This review essay examines H. Tristram Engelhardt, Jr.'s The Foundations of Bioethics, a contemporary nonfeminist text in mainstream biomedical ethics. It focuses upon a central concept, Engelhardt's idea of the moral community and argues that the most serious problem in the book is its failure to take account of the political and social structures of moral communities, structures which deeply affect issues in biomedical ethics.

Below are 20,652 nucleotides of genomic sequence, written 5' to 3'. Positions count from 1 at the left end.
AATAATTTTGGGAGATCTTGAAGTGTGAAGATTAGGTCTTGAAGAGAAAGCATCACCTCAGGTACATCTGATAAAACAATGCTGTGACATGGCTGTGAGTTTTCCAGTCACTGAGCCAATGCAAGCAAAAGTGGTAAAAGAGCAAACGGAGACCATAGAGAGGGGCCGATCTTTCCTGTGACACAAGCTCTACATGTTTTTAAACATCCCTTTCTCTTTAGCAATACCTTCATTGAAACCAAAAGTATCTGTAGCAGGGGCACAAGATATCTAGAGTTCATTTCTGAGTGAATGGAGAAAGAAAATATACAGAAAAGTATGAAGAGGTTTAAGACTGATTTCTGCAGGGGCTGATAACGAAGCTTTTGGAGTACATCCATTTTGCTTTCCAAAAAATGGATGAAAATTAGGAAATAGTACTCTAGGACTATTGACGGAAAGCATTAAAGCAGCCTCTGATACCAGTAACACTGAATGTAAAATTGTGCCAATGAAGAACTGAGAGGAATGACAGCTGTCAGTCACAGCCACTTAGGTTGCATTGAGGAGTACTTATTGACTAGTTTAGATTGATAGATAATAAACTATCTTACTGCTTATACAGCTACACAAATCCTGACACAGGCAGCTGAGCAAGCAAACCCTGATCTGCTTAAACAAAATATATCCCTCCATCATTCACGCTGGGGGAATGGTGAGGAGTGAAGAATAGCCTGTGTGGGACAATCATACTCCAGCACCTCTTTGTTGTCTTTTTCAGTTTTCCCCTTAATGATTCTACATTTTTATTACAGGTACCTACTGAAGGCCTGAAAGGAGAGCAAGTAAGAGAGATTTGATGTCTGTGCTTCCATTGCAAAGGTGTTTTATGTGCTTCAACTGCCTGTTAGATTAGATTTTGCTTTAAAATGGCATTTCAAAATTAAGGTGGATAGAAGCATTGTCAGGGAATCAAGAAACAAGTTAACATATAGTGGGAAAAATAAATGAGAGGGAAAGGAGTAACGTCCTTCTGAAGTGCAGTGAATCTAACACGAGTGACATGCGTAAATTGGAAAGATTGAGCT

The distinction between clinical research and clinical practice directs how we partition medicine and biomedical science. Reasons for a sharp distinction date historically to the work of the National Commission for the Protection of Human Subjects of Biomedical and Behavioral Research, especially to its analysis of the “boundaries” between research and practice in the Belmont Report (1978). Belmont presents a segregation model of the research-practice distinction, according to which research and practice form conceptually exclusive sets of activities and interventions. This (...) model is still the standard in federal regulations today. However, the Commission’s deliberations and conclusions about the boundaries are more complicated, nuanced, and instructive than has generally been appreciated. The National Commission did not conclude that practice needs no oversight comparable to the regulation of research. It debated the matter and inclined to the view that the oversight of practice needed to be upgraded, though the Commission stopped short of proposing new regulations for its oversight, largely for prudential political reasons. (shrink)